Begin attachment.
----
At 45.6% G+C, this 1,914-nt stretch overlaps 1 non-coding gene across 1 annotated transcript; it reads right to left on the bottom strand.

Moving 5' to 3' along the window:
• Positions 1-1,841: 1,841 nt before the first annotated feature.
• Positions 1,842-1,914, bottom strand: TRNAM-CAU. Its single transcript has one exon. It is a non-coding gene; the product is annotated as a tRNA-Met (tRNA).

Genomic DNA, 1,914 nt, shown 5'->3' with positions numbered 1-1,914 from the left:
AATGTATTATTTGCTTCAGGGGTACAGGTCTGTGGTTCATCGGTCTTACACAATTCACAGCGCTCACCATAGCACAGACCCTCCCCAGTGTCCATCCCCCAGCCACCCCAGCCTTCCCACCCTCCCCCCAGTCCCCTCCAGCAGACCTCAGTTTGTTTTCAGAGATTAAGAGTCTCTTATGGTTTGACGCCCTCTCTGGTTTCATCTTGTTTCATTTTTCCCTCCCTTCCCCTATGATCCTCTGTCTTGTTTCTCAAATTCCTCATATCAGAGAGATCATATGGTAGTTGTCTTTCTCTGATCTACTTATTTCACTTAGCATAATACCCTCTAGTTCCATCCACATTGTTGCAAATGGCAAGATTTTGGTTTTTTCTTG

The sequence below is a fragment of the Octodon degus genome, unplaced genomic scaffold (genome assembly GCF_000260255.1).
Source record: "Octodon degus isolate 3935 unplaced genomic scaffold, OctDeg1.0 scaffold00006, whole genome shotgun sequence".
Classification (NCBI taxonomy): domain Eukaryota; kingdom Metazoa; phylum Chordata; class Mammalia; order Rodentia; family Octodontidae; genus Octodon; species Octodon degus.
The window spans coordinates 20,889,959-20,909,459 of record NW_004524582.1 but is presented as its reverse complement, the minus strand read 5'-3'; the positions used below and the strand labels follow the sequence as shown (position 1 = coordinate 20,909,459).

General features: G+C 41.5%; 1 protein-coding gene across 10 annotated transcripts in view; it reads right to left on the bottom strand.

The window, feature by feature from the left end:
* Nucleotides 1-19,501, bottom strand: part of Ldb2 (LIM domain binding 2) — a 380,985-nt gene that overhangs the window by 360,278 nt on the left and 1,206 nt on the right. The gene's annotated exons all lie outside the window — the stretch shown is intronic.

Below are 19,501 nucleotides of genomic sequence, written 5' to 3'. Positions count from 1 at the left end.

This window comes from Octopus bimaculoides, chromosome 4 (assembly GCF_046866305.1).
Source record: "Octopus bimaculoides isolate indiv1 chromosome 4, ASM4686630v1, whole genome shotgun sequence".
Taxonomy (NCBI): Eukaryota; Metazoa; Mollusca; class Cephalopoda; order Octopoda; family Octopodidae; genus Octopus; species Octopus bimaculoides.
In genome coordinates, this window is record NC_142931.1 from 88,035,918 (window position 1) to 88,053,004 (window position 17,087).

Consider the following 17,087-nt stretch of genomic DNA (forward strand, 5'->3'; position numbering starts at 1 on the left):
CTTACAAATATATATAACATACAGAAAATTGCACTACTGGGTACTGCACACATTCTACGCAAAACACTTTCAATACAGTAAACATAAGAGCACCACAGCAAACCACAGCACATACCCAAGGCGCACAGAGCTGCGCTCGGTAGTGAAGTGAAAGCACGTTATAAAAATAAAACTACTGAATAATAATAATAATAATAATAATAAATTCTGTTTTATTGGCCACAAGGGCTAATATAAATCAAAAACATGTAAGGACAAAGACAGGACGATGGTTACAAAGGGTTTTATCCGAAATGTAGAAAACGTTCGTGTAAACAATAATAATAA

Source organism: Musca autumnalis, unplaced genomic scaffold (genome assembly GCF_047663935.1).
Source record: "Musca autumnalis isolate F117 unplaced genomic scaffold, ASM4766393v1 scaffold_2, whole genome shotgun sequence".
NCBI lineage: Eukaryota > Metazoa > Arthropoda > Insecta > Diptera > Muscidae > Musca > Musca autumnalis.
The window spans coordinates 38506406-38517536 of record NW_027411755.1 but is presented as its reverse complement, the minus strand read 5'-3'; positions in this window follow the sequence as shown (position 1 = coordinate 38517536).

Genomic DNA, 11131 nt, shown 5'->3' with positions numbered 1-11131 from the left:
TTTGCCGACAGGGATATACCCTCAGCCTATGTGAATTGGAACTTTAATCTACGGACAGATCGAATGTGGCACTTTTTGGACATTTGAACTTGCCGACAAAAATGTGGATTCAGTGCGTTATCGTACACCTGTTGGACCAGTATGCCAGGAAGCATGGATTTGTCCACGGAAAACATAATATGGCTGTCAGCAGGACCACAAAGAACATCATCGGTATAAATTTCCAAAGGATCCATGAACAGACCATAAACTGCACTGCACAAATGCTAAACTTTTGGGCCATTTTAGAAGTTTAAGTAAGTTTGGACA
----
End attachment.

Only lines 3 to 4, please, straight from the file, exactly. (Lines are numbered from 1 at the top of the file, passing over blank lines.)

• Positions 1-1,841: 1,841 nt before the first annotated feature.
• Positions 1,842-1,914, bottom strand: TRNAM-CAU. Its single transcript has one exon. It is a non-coding gene; the product is annotated as a tRNA-Met (tRNA).